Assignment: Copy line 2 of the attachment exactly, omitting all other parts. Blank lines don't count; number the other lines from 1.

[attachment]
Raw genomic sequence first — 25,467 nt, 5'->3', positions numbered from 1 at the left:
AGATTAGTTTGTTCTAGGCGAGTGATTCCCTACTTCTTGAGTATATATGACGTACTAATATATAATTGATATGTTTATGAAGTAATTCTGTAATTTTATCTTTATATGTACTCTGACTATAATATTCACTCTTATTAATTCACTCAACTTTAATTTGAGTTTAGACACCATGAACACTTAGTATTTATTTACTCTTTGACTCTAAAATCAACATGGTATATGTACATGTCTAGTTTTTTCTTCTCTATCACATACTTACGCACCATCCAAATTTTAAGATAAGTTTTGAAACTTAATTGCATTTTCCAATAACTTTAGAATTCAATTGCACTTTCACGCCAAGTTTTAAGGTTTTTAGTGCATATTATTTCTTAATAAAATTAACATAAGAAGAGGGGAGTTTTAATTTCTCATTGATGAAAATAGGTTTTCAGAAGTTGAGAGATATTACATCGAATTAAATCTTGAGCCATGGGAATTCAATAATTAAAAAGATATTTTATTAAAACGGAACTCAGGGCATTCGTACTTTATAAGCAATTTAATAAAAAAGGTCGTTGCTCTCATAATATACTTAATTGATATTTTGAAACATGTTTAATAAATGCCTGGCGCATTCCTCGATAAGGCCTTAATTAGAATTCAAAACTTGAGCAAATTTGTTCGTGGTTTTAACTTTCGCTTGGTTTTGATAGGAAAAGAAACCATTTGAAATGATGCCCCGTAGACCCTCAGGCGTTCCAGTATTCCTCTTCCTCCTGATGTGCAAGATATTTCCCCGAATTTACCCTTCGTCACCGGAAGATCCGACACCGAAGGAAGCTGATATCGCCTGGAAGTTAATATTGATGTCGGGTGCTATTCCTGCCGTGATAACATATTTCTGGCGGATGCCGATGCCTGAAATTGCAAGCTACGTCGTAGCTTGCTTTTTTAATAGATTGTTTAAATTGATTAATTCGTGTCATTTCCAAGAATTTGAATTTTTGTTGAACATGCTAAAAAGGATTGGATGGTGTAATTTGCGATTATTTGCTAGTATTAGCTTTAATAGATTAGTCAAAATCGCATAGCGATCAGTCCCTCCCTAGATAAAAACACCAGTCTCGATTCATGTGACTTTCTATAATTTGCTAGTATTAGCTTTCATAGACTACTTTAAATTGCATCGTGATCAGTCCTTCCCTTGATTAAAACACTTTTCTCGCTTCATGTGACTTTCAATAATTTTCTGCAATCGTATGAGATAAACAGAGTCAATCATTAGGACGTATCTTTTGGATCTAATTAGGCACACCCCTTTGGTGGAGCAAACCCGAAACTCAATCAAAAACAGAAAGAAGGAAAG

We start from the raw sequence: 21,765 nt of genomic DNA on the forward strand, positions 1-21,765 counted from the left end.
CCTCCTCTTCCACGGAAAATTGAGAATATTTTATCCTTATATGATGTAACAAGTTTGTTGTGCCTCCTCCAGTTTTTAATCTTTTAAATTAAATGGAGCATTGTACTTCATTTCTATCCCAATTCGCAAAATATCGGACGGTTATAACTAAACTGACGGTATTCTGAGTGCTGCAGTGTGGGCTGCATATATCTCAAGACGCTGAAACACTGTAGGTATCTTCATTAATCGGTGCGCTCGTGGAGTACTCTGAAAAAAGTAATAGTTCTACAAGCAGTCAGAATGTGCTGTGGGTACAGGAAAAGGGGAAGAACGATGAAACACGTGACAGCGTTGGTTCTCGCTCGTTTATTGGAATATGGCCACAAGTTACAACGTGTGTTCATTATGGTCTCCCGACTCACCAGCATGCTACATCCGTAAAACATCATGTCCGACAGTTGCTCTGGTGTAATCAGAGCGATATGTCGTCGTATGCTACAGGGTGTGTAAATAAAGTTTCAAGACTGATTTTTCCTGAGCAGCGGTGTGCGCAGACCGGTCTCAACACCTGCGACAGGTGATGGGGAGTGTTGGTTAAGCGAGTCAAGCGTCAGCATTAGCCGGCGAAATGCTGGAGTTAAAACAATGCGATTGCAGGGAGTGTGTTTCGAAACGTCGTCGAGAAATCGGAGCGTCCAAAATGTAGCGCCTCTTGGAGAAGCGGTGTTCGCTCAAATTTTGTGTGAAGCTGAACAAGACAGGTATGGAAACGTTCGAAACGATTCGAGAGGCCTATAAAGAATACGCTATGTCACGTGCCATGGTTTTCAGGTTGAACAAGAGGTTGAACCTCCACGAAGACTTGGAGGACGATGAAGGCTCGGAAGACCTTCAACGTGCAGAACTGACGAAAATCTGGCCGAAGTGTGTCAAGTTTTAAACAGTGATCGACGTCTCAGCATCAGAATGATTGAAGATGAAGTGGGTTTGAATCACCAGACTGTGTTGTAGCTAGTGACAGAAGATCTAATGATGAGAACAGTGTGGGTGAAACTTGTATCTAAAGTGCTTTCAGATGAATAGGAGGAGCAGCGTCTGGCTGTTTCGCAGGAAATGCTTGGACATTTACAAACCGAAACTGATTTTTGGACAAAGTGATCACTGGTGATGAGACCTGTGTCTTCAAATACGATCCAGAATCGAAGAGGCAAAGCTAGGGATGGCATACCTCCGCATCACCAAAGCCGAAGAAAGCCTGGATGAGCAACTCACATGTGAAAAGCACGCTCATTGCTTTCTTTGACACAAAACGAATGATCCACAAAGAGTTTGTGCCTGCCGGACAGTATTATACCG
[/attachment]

AGATTAGTTTGTTCTAGGCGAGTGATTCCCTACTTCTTGAGTATATATGACGTACTAATATATAATTGATATGTTTATGAAGTAATTCTGTAATTTTATCTTTATATGTACTCTGACTATAATATTCACTCTTATTAATTCACTCAACTTTAATTTGAGTTTAGACACCATGAACACTTAGTATTTATTTACTCTTTGACTCTAAAATCAACATGGTATATGTACATGTCTAGTTTTTTCTTCTCTATCACATACTTACGCACCATCCAAATTTTAAGATAAGTTTTGAAACTTAATTGCATTTTCCAATAACTTTAGAATTCAATTGCACTTTCACGCCAAGTTTTAAGGTTTTTAGTGCATATTATTTCTTAATAAAATTAACATAAGAAGAGGGGAGTTTTAATTTCTCATTGATGAAAATAGGTTTTCAGAAGTTGAGAGATATTACATCGAATTAAATCTTGAGCCATGGGAATTCAATAATTAAAAAGATATTTTATTAAAACGGAACTCAGGGCATTCGTACTTTATAAGCAATTTAATAAAAAAGGTCGTTGCTCTCATAATATACTTAATTGATATTTTGAAACATGTTTAATAAATGCCTGGCGCATTCCTCGATAAGGCCTTAATTAGAATTCAAAACTTGAGCAAATTTGTTCGTGGTTTTAACTTTCGCTTGGTTTTGATAGGAAAAGAAACCATTTGAAATGATGCCCCGTAGACCCTCAGGCGTTCCAGTATTCCTCTTCCTCCTGATGTGCAAGATATTTCCCCGAATTTACCCTTCGTCACCGGAAGATCCGACACCGAAGGAAGCTGATATCGCCTGGAAGTTAATATTGATGTCGGGTGCTATTCCTGCCGTGATAACATATTTCTGGCGGATGCCGATGCCTGAAATTGCAAGCTACGTCGTAGCTTGCTTTTTTAATAGATTGTTTAAATTGATTAATTCGTGTCATTTCCAAGAATTTGAATTTTTGTTGAACATGCTAAAAAGGATTGGATGGTGTAATTTGCGATTATTTGCTAGTATTAGCTTTAATAGATTAGTCAAAATCGCATAGCGATCAGTCCCTCCCTAGATAAAAACACCAGTCTCGATTCATGTGACTTTCTATAATTTGCTAGTATTAGCTTTCATAGACTACTTTAAATTGCATCGTGATCAGTCCTTCCCTTGATTAAAACACTTTTCTCGCTTCATGTGACTTTCAATAATTTTCTGCAATCGTATGAGATAAACAGAGTCAATCATTAGGACGTATCTTTTGGATCTAATTAGGCACACCCCTTTGGTGGAGCAAACCCGAAACTCAATCAAAAACAGAAAGAAGGAAAG